Friday, November 12, 2010

Amnesty International tries to defend helping a former terrorist sell his book

Amnesty International tries to explain to me why it’s helped a convicted terrorism supporter to profit from his crime by helping to flog his white-washing book for Christmas. The answer in part is apparently that most of its members wouldn’t mind:
Amnesty International decided to sell the David Hicks book via the organisation’s online shop because he was a focus of our campaigning to close Guantanamo Bay and end illegal US detentions for a number of years. He was held without charge or trial for almost six years at Guantánamo Bay.  He was the first person to be sentenced by a U.S. military commission – a tribunal which Amnesty International has long stated could not and did not meet international standards for fair trials.

These US Military Commissions violated international law in a number of ways, such as permitting the use of hearsay evidence and evidence gained using torture and cruel, inhuman or degrading treatment.

We knew that many of our supporters would be interested in the David Hicks book, in order to gain another perspective on his personal story and his case.

We have a large range of books available, some of which contain views and opinions that are not necessarily those of Amnesty International.  We select a range of books that we feel will help in human rights debate, knowledge and discourse. Selling the David Hicks book does not mean that Amnesty International is promoting his views or actions. We have in the past defended his human rights and we now believe that his account of what happened to him would be of interest to readers.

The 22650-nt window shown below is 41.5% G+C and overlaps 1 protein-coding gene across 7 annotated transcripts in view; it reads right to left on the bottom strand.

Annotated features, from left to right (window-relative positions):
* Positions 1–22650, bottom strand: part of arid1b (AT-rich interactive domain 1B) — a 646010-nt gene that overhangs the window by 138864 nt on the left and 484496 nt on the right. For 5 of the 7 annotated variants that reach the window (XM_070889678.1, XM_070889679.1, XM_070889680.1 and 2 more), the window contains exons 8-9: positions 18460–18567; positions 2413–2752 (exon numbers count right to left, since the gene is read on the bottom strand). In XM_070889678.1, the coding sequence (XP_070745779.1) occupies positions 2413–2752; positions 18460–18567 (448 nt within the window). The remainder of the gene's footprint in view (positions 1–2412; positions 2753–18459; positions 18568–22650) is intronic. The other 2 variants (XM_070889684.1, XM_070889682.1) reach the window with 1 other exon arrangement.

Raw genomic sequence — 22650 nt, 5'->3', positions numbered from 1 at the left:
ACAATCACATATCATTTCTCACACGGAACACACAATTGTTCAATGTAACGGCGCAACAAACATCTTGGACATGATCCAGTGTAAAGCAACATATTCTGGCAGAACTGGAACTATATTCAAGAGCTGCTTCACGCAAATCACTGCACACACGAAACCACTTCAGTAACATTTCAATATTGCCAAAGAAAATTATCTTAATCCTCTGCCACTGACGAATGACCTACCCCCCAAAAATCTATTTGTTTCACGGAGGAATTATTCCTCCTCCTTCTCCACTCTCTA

This is only one of many books we have sold on Guantánamo Bay and the “war on terror”.  We make a very modest profit from the sale of all our books, profit which is put to good use in our work protecting and saving lives.  We receive no funding from governments or political parties.

Amnesty International works to protect the rights of all people. The stories of individuals who have been oppressed or treated unjustly are important to the overall understanding of human rights - no matter who they are, or how controversial their actions may have been.

Peter Thomas,
Director of Fundraising,
Amnesty International Australia

I suspect Amnesty International is now an institution focused more on it's own survival and which has possibly outlived its usefulness.

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